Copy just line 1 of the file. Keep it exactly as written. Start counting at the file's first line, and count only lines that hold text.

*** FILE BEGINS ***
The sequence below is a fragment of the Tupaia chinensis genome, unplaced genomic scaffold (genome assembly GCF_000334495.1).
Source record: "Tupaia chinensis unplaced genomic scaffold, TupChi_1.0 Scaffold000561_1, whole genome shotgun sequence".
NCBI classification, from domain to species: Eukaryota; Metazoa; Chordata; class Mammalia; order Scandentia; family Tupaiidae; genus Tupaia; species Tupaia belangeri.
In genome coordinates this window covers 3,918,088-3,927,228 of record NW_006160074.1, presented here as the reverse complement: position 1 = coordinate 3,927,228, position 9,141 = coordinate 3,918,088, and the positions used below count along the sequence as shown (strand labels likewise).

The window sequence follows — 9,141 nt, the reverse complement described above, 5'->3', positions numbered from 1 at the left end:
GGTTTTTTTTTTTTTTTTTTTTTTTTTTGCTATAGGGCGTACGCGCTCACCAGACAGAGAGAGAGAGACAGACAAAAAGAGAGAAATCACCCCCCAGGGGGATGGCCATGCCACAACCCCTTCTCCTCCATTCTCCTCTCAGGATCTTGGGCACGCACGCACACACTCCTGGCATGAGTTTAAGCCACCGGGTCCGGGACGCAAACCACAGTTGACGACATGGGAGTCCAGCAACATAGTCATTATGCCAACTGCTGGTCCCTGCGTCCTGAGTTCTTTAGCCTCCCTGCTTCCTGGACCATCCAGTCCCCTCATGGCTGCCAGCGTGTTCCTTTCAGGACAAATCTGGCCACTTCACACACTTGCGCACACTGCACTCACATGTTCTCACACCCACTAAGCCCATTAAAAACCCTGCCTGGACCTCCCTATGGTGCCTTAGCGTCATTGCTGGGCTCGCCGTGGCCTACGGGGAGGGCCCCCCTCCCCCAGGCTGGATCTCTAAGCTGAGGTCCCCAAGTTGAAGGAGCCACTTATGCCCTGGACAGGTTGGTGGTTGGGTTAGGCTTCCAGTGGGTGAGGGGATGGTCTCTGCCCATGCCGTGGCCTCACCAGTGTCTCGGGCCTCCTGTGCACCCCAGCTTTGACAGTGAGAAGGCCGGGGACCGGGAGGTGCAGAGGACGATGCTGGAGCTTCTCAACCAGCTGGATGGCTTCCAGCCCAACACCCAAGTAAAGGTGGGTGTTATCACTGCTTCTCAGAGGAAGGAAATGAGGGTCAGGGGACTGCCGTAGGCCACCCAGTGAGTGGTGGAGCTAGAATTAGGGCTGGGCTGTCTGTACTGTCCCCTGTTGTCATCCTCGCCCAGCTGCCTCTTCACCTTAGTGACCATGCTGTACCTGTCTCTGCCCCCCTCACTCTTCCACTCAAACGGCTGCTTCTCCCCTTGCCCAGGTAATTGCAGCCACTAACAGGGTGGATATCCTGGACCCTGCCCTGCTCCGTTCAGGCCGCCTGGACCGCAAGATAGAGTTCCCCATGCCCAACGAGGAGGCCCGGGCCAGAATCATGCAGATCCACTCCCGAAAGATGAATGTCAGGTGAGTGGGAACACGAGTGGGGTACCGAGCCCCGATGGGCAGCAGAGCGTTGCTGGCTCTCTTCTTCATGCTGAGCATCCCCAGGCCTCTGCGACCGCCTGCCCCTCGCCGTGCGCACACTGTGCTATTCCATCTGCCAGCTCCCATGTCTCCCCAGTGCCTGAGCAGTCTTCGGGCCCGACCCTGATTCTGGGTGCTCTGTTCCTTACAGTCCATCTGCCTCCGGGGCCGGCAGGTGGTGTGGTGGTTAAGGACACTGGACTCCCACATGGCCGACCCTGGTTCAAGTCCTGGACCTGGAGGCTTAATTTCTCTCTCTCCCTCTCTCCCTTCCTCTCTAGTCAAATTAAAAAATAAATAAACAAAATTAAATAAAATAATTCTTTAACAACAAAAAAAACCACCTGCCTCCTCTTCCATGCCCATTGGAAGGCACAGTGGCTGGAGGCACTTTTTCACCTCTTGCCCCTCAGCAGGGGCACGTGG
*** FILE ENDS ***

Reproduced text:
The sequence below is a fragment of the Tupaia chinensis genome, unplaced genomic scaffold (genome assembly GCF_000334495.1).